Slowly and quietly, while no one’s really been looking, writer-director Brad Anderson has become something of a bona fide master of suspense. It didn’t happen overnight. While his fan-boy contemporaries giddily filled their frames with violence and viscera, upping the depraved ante in a never-ending “Splat Pack” pissing contest, Anderson took a road less traveled and dutifully honed his slow-burn craft. Beginning with the supremely creepy Session 9, a steady hike into the pitch-black woods of irrepressible madness, the filmmaker’s forged a refreshing commitment not to shock tactics or gooey gross-outs, but to the lost art of building and sustaining white-knuckle tension. His is a cinema of menace and mystery, of honest-to-God atmosphere, and his movies—including The Machinist, that silly but hypnotic mood piece, and Sounds Like, his stylish contribution to Showtime’s hit-or-miss “Masters of Horror” series—hauntingly evoke that which resides in the “weak and the wounded,” the horror lurking in the hidden depths of the damaged human psyche.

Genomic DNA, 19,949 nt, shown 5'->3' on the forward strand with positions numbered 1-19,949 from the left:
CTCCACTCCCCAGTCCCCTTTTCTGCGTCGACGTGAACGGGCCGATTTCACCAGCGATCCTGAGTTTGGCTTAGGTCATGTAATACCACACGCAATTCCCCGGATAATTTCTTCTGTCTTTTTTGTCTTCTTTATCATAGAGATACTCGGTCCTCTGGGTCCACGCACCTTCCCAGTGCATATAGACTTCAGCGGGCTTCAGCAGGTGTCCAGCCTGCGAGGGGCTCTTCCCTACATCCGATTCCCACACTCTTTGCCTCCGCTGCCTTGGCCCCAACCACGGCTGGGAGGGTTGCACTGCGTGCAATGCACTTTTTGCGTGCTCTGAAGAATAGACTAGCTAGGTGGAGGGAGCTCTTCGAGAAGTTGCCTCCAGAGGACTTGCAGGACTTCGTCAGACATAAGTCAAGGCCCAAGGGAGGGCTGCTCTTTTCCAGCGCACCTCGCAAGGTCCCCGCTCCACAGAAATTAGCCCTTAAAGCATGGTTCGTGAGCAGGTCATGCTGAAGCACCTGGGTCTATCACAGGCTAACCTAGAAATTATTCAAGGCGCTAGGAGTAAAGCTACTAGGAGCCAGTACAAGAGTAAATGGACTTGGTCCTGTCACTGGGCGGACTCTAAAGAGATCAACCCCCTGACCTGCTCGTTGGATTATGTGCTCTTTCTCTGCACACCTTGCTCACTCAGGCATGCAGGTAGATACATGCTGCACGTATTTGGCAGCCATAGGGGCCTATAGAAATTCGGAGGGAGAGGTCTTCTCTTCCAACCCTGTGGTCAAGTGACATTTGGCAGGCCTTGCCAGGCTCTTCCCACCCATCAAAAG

Transsiberian is Anderson’s best film yet, not in the least because it weds his trademark psychological dread to a nail-bitingly intense, vacation-gone-wrong nightmare—interior and exterior conflicts collide, creating delicate stress cracks in the film's frosty, plate-glass surface. Early scenes suggest, none too promisingly, an art-house Hostel, with Woody Harrelson and Emily Mortimer as the would-be victims, an American couple traipsing blithely through scaaaary Eastern Europe. Navigating the far-reaches of Siberia via a rickety passenger train, the young lovers shrug off various warning signs (leering locals, ominous tales of police brutality) before meeting their wolf in sheep’s clothing, a charming Spaniard (Eduardo Noriega) with a mysteriously quiet girlfriend (Kate Mara) and a smile that lingers just a few seconds too long. Surely this enigmatic lothario can be up to no good, and all signs point prominently to the Eli Roth butcher barn—or, perhaps, to some gulag hellhole, Brokedown Palace in colder climates.